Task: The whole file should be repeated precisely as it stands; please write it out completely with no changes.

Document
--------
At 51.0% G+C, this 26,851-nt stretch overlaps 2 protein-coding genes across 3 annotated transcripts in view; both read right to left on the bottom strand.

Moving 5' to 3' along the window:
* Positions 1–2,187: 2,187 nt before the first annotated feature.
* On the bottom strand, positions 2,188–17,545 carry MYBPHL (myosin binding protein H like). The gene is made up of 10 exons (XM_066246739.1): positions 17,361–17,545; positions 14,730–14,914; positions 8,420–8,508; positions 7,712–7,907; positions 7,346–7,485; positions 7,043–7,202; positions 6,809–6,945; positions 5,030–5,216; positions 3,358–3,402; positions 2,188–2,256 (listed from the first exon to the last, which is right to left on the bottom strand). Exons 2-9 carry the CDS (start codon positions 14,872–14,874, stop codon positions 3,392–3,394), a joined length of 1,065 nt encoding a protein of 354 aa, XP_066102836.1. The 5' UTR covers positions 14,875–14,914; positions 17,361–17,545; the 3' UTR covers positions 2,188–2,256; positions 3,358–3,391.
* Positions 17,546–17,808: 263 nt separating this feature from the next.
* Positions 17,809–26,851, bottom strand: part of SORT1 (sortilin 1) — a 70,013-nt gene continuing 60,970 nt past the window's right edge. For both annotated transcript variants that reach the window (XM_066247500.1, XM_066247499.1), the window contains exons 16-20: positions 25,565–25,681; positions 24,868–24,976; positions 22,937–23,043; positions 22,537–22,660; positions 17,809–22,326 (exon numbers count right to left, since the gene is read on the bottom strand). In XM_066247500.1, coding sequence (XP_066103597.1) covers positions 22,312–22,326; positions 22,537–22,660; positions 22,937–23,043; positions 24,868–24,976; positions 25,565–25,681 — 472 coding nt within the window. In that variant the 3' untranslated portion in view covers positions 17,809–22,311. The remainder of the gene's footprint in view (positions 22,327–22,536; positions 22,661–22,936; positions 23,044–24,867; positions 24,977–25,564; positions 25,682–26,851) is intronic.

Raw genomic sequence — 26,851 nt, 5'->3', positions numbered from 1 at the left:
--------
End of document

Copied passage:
At 51.0% G+C, this 26,851-nt stretch overlaps 2 protein-coding genes across 3 annotated transcripts in view; both read right to left on the bottom strand.

Moving 5' to 3' along the window:
* Positions 1–2,187: 2,187 nt before the first annotated feature.
* On the bottom strand, positions 2,188–17,545 carry MYBPHL (myosin binding protein H like). The gene is made up of 10 exons (XM_066246739.1): positions 17,361–17,545; positions 14,730–14,914; positions 8,420–8,508; positions 7,712–7,907; positions 7,346–7,485; positions 7,043–7,202; positions 6,809–6,945; positions 5,030–5,216; positions 3,358–3,402; positions 2,188–2,256 (listed from the first exon to the last, which is right to left on the bottom strand). Exons 2-9 carry the CDS (start codon positions 14,872–14,874, stop codon positions 3,392–3,394), a joined length of 1,065 nt encoding a protein of 354 aa, XP_066102836.1. The 5' UTR covers positions 14,875–14,914; positions 17,361–17,545; the 3' UTR covers positions 2,188–2,256; positions 3,358–3,391.
* Positions 17,546–17,808: 263 nt separating this feature from the next.
* Positions 17,809–26,851, bottom strand: part of SORT1 (sortilin 1) — a 70,013-nt gene continuing 60,970 nt past the window's right edge. For both annotated transcript variants that reach the window (XM_066247500.1, XM_066247499.1), the window contains exons 16-20: positions 25,565–25,681; positions 24,868–24,976; positions 22,937–23,043; positions 22,537–22,660; positions 17,809–22,326 (exon numbers count right to left, since the gene is read on the bottom strand). In XM_066247500.1, coding sequence (XP_066103597.1) covers positions 22,312–22,326; positions 22,537–22,660; positions 22,937–23,043; positions 24,868–24,976; positions 25,565–25,681 — 472 coding nt within the window. In that variant the 3' untranslated portion in view covers positions 17,809–22,311. The remainder of the gene's footprint in view (positions 22,327–22,536; positions 22,661–22,936; positions 23,044–24,867; positions 24,977–25,564; positions 25,682–26,851) is intronic.

Raw genomic sequence — 26,851 nt, 5'->3', positions numbered from 1 at the left: